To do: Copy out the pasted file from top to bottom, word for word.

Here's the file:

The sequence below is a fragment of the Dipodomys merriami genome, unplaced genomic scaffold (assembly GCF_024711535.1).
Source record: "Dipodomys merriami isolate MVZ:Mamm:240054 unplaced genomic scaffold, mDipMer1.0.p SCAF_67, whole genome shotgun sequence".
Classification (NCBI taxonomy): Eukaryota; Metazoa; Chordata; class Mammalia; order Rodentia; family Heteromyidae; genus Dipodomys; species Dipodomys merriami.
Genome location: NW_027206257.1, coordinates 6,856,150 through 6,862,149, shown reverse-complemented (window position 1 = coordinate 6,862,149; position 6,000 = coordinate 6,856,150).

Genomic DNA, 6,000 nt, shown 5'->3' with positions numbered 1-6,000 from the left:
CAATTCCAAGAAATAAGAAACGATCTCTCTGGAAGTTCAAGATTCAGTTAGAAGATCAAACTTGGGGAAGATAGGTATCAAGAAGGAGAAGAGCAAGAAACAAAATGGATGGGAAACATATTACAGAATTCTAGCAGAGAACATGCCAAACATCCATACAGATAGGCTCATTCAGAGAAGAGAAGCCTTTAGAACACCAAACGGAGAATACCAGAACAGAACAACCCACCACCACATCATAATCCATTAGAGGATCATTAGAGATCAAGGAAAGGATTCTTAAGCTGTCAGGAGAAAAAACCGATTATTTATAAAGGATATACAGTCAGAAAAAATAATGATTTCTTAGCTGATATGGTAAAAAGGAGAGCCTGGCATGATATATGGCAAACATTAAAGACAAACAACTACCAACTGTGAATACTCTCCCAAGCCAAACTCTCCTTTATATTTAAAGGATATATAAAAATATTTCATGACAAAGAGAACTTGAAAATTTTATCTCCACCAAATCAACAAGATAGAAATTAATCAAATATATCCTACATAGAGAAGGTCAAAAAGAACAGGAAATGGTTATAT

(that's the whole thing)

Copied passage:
The sequence below is a fragment of the Dipodomys merriami genome, unplaced genomic scaffold (assembly GCF_024711535.1).
Source record: "Dipodomys merriami isolate MVZ:Mamm:240054 unplaced genomic scaffold, mDipMer1.0.p SCAF_67, whole genome shotgun sequence".
Classification (NCBI taxonomy): Eukaryota; Metazoa; Chordata; class Mammalia; order Rodentia; family Heteromyidae; genus Dipodomys; species Dipodomys merriami.
Genome location: NW_027206257.1, coordinates 6,856,150 through 6,862,149, shown reverse-complemented (window position 1 = coordinate 6,862,149; position 6,000 = coordinate 6,856,150).

Genomic DNA, 6,000 nt, shown 5'->3' with positions numbered 1-6,000 from the left:
CAATTCCAAGAAATAAGAAACGATCTCTCTGGAAGTTCAAGATTCAGTTAGAAGATCAAACTTGGGGAAGATAGGTATCAAGAAGGAGAAGAGCAAGAAACAAAATGGATGGGAAACATATTACAGAATTCTAGCAGAGAACATGCCAAACATCCATACAGATAGGCTCATTCAGAGAAGAGAAGCCTTTAGAACACCAAACGGAGAATACCAGAACAGAACAACCCACCACCACATCATAATCCATTAGAGGATCATTAGAGATCAAGGAAAGGATTCTTAAGCTGTCAGGAGAAAAAACCGATTATTTATAAAGGATATACAGTCAGAAAAAATAATGATTTCTTAGCTGATATGGTAAAAAGGAGAGCCTGGCATGATATATGGCAAACATTAAAGACAAACAACTACCAACTGTGAATACTCTCCCAAGCCAAACTCTCCTTTATATTTAAAGGATATATAAAAATATTTCATGACAAAGAGAACTTGAAAATTTTATCTCCACCAAATCAACAAGATAGAAATTAATCAAATATATCCTACATAGAGAAGGTCAAAAAGAACAGGAAATGGTTATAT